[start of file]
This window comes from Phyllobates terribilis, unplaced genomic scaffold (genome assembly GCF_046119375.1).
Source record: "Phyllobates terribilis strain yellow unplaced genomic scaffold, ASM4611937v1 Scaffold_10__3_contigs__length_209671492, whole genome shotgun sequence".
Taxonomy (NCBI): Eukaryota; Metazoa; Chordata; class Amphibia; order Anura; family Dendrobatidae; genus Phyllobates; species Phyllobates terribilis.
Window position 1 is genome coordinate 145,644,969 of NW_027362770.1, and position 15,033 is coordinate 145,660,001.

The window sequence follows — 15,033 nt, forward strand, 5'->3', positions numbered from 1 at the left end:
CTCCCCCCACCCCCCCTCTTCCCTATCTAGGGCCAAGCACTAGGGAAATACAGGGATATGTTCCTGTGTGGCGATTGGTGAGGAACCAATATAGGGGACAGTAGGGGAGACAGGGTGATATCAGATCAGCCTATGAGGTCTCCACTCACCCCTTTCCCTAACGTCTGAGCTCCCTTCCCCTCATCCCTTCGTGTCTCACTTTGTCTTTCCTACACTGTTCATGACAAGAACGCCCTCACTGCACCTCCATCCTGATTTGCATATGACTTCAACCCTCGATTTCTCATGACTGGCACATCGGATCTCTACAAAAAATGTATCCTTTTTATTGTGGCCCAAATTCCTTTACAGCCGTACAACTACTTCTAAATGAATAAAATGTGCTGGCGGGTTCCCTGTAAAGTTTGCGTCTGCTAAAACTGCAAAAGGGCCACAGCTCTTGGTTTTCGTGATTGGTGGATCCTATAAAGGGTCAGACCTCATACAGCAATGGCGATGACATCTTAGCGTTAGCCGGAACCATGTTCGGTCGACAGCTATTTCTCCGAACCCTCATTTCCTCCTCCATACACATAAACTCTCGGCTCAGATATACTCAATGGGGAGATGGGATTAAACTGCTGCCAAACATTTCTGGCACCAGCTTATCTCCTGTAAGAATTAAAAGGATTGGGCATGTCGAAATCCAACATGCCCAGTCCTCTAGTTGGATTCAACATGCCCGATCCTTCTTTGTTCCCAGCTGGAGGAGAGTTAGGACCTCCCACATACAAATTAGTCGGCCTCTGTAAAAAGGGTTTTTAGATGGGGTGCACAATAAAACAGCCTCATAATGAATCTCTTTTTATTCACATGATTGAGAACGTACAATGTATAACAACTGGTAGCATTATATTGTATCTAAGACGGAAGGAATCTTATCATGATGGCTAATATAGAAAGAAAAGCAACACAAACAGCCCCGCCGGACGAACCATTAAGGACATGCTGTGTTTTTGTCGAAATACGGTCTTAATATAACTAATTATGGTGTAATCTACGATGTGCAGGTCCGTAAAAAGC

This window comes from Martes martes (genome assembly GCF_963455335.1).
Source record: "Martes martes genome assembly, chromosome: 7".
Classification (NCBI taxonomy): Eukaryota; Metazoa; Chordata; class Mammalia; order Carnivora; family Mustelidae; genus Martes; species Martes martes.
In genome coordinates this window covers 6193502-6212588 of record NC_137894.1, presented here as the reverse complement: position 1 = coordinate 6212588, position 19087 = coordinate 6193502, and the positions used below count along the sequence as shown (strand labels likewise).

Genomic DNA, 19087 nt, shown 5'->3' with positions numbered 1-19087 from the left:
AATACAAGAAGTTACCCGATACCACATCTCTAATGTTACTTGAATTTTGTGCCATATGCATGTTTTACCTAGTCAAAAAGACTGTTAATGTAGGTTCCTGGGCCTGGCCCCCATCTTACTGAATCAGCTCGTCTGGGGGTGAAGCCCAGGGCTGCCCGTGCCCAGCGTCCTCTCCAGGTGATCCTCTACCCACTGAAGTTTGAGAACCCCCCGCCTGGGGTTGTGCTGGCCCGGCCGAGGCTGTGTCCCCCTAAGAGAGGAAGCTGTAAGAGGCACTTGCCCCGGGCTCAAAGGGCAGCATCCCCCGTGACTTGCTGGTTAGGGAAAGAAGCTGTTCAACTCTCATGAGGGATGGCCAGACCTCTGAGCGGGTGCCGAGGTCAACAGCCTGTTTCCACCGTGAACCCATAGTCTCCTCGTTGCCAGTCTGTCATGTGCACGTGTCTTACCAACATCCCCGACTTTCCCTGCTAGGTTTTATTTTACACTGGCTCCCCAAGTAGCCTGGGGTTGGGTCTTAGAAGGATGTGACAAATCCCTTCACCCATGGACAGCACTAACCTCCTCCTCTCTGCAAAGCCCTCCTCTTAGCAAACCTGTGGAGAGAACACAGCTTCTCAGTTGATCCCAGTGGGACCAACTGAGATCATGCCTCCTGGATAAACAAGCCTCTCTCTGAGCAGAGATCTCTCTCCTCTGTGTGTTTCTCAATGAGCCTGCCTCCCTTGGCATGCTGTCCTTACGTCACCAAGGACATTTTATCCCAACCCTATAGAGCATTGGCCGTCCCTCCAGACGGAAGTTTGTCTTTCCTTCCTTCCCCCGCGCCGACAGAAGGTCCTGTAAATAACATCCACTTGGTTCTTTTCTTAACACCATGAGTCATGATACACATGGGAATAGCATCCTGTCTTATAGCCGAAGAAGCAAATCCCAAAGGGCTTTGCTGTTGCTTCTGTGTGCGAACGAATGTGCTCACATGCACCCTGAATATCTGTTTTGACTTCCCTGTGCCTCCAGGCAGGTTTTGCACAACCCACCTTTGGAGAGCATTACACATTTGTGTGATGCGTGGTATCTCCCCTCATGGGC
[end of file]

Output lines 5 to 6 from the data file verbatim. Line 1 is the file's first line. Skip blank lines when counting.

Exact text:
The window sequence follows — 15,033 nt, forward strand, 5'->3', positions numbered from 1 at the left end:
CTCCCCCCACCCCCCCTCTTCCCTATCTAGGGCCAAGCACTAGGGAAATACAGGGATATGTTCCTGTGTGGCGATTGGTGAGGAACCAATATAGGGGACAGTAGGGGAGACAGGGTGATATCAGATCAGCCTATGAGGTCTCCACTCACCCCTTTCCCTAACGTCTGAGCTCCCTTCCCCTCATCCCTTCGTGTCTCACTTTGTCTTTCCTACACTGTTCATGACAAGAACGCCCTCACTGCACCTCCATCCTGATTTGCATATGACTTCAACCCTCGATTTCTCATGACTGGCACATCGGATCTCTACAAAAAATGTATCCTTTTTATTGTGGCCCAAATTCCTTTACAGCCGTACAACTACTTCTAAATGAATAAAATGTGCTGGCGGGTTCCCTGTAAAGTTTGCGTCTGCTAAAACTGCAAAAGGGCCACAGCTCTTGGTTTTCGTGATTGGTGGATCCTATAAAGGGTCAGACCTCATACAGCAATGGCGATGACATCTTAGCGTTAGCCGGAACCATGTTCGGTCGACAGCTATTTCTCCGAACCCTCATTTCCTCCTCCATACACATAAACTCTCGGCTCAGATATACTCAATGGGGAGATGGGATTAAACTGCTGCCAAACATTTCTGGCACCAGCTTATCTCCTGTAAGAATTAAAAGGATTGGGCATGTCGAAATCCAACATGCCCAGTCCTCTAGTTGGATTCAACATGCCCGATCCTTCTTTGTTCCCAGCTGGAGGAGAGTTAGGACCTCCCACATACAAATTAGTCGGCCTCTGTAAAAAGGGTTTTTAGATGGGGTGCACAATAAAACAGCCTCATAATGAATCTCTTTTTATTCACATGATTGAGAACGTACAATGTATAACAACTGGTAGCATTATATTGTATCTAAGACGGAAGGAATCTTATCATGATGGCTAATATAGAAAGAAAAGCAACACAAACAGCCCCGCCGGACGAACCATTAAGGACATGCTGTGTTTTTGTCGAAATACGGTCTTAATATAACTAATTATGGTGTAATCTACGATGTGCAGGTCCGTAAAAAGC